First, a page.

"Oh dear! You did not tune your guitar?"
Translation:Auē! ʻAʻole ʻoe i hoʻokī i kāu kīkā?
Clarification please - "kī," when used as a verb, apparently differs from the verb "ho‘okī." In what way? How do we know which one to use, and when?
Aloha e @BethKing-M, I would think that kī is the state of being in tune, or having been tuned up. Hoʻokī is the causative form, and would imply "to cause to be tuned" or in English the verb form "to tune something." This is my guess based on knowledge of other Hawaiian verbs/statives:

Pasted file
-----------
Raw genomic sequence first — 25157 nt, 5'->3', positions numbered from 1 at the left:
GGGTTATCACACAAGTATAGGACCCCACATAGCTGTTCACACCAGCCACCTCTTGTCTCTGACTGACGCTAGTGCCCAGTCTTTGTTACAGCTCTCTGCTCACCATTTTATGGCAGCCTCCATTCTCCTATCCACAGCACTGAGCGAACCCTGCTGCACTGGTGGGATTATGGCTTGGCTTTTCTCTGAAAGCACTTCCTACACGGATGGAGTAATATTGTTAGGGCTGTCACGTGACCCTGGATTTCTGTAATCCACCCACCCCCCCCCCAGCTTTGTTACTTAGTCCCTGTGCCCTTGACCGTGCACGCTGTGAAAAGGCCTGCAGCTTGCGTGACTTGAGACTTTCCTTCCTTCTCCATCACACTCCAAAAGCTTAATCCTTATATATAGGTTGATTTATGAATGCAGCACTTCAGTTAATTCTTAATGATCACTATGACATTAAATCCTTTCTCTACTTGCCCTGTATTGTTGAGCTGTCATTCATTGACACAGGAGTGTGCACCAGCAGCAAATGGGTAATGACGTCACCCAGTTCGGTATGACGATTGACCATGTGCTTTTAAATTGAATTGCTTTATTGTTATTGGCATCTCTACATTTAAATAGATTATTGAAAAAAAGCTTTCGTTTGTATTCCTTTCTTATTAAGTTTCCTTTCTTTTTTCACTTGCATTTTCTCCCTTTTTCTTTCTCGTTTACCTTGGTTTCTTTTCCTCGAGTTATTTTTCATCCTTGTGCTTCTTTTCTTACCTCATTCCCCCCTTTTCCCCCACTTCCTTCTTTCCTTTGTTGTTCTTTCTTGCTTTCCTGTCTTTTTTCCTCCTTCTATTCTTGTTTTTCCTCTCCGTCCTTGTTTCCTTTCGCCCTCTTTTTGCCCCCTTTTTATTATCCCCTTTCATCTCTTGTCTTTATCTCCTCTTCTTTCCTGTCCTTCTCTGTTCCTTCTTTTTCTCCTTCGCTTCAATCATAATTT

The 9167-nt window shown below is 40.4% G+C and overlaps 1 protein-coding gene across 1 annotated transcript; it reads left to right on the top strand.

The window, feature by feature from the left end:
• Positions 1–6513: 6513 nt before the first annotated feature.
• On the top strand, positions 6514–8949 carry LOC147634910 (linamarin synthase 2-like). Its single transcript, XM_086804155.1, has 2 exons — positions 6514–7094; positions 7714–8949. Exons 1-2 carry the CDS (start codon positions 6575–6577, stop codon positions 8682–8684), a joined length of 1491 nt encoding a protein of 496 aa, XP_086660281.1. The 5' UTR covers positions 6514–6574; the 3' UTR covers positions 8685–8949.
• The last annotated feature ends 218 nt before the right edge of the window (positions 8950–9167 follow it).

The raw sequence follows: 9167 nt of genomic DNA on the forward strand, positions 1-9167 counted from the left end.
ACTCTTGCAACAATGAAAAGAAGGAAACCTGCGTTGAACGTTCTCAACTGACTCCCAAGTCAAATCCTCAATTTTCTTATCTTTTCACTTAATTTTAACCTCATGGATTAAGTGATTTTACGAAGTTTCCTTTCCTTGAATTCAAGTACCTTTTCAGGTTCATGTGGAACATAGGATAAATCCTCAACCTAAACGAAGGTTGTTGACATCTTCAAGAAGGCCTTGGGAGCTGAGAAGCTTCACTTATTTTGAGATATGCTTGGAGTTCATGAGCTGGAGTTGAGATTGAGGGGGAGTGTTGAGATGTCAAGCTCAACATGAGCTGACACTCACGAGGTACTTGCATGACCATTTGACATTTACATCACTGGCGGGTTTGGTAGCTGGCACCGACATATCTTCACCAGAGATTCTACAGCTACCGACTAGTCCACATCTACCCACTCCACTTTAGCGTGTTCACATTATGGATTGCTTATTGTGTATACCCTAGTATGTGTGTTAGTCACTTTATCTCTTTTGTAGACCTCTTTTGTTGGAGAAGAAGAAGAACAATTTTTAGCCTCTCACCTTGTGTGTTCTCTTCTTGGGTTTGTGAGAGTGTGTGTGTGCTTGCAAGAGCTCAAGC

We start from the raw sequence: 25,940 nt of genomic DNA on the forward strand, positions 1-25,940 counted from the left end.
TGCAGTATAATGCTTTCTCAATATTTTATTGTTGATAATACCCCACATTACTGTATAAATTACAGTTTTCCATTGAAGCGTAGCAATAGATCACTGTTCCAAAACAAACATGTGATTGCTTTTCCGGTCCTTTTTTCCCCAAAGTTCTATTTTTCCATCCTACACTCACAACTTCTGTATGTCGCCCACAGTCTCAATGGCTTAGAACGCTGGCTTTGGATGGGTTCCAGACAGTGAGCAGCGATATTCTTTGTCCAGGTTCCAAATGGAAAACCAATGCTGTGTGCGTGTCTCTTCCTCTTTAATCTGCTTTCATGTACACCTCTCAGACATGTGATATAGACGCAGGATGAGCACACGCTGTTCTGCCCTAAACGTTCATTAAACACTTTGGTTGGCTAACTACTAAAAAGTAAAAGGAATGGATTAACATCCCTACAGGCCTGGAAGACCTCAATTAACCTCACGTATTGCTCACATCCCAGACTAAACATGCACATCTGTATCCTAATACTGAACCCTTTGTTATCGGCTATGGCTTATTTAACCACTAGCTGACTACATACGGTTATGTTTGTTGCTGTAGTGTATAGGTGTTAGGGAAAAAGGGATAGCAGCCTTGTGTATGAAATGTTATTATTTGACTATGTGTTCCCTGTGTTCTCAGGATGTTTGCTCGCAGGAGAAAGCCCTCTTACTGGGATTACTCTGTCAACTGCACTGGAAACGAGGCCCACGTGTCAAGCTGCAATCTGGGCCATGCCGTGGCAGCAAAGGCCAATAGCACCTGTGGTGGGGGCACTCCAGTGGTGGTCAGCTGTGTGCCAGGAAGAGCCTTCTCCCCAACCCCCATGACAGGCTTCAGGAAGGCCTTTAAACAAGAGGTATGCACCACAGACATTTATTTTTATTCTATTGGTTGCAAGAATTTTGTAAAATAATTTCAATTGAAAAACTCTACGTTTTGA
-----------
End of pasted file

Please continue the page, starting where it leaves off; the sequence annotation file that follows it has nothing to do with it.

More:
In past tense, use kī. In other cases, use hoʻokī. Ex: Ua kī ʻo ia i ka ʻenekini o kona kaʻa. He tuned (up) the engine of his car.
E hoʻokī ʻoe i kāu kīkā. You should tune your guitar.
Hope this helps! If anyone can comment further on this, please do so. I would like to know as well, but this is how my brain feels it is lol.